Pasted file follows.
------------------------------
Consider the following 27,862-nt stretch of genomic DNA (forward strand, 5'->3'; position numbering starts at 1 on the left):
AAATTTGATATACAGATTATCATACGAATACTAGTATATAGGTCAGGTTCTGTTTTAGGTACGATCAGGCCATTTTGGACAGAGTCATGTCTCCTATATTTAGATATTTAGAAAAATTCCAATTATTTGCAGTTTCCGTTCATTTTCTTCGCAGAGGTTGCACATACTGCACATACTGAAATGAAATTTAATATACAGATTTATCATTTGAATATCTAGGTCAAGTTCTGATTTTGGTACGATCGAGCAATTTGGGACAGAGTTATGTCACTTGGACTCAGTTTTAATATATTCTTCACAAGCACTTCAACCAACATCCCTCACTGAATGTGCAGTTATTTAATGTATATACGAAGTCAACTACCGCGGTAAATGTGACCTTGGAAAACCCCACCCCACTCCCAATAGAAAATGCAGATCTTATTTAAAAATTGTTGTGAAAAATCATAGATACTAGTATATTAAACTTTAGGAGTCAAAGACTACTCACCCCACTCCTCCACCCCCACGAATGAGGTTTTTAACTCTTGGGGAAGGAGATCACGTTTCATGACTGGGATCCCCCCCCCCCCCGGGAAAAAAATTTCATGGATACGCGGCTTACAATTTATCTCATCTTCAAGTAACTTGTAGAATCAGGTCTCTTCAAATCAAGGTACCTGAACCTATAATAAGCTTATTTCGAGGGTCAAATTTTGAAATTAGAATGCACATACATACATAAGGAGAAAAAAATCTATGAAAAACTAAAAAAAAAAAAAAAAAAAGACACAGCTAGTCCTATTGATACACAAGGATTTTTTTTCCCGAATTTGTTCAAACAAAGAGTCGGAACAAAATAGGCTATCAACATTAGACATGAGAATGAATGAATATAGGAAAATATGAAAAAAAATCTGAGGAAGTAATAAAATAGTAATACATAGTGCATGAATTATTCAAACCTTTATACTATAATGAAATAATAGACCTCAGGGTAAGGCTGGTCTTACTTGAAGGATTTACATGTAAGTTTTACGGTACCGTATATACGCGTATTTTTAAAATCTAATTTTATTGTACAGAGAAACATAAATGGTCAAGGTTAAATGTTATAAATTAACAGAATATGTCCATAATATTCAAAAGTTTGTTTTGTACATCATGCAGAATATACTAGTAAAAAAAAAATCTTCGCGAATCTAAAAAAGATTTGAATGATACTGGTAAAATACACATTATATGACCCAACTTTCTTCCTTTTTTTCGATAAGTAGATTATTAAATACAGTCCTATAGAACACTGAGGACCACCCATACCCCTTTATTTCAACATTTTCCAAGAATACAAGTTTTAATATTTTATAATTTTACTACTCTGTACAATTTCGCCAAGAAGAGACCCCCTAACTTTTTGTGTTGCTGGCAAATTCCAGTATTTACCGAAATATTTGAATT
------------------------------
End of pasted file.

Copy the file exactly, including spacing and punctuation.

Consider the following 27,862-nt stretch of genomic DNA (forward strand, 5'->3'; position numbering starts at 1 on the left):
AAATTTGATATACAGATTATCATACGAATACTAGTATATAGGTCAGGTTCTGTTTTAGGTACGATCAGGCCATTTTGGACAGAGTCATGTCTCCTATATTTAGATATTTAGAAAAATTCCAATTATTTGCAGTTTCCGTTCATTTTCTTCGCAGAGGTTGCACATACTGCACATACTGAAATGAAATTTAATATACAGATTTATCATTTGAATATCTAGGTCAAGTTCTGATTTTGGTACGATCGAGCAATTTGGGACAGAGTTATGTCACTTGGACTCAGTTTTAATATATTCTTCACAAGCACTTCAACCAACATCCCTCACTGAATGTGCAGTTATTTAATGTATATACGAAGTCAACTACCGCGGTAAATGTGACCTTGGAAAACCCCACCCCACTCCCAATAGAAAATGCAGATCTTATTTAAAAATTGTTGTGAAAAATCATAGATACTAGTATATTAAACTTTAGGAGTCAAAGACTACTCACCCCACTCCTCCACCCCCACGAATGAGGTTTTTAACTCTTGGGGAAGGAGATCACGTTTCATGACTGGGATCCCCCCCCCCCCCGGGAAAAAAATTTCATGGATACGCGGCTTACAATTTATCTCATCTTCAAGTAACTTGTAGAATCAGGTCTCTTCAAATCAAGGTACCTGAACCTATAATAAGCTTATTTCGAGGGTCAAATTTTGAAATTAGAATGCACATACATACATAAGGAGAAAAAAATCTATGAAAAACTAAAAAAAAAAAAAAAAAAAGACACAGCTAGTCCTATTGATACACAAGGATTTTTTTTCCCGAATTTGTTCAAACAAAGAGTCGGAACAAAATAGGCTATCAACATTAGACATGAGAATGAATGAATATAGGAAAATATGAAAAAAAATCTGAGGAAGTAATAAAATAGTAATACATAGTGCATGAATTATTCAAACCTTTATACTATAATGAAATAATAGACCTCAGGGTAAGGCTGGTCTTACTTGAAGGATTTACATGTAAGTTTTACGGTACCGTATATACGCGTATTTTTAAAATCTAATTTTATTGTACAGAGAAACATAAATGGTCAAGGTTAAATGTTATAAATTAACAGAATATGTCCATAATATTCAAAAGTTTGTTTTGTACATCATGCAGAATATACTAGTAAAAAAAAAATCTTCGCGAATCTAAAAAAGATTTGAATGATACTGGTAAAATACACATTATATGACCCAACTTTCTTCCTTTTTTTCGATAAGTAGATTATTAAATACAGTCCTATAGAACACTGAGGACCACCCATACCCCTTTATTTCAACATTTTCCAAGAATACAAGTTTTAATATTTTATAATTTTACTACTCTGTACAATTTCGCCAAGAAGAGACCCCCTAACTTTTTGTGTTGCTGGCAAATTCCAGTATTTACCGAAATATTTGAATT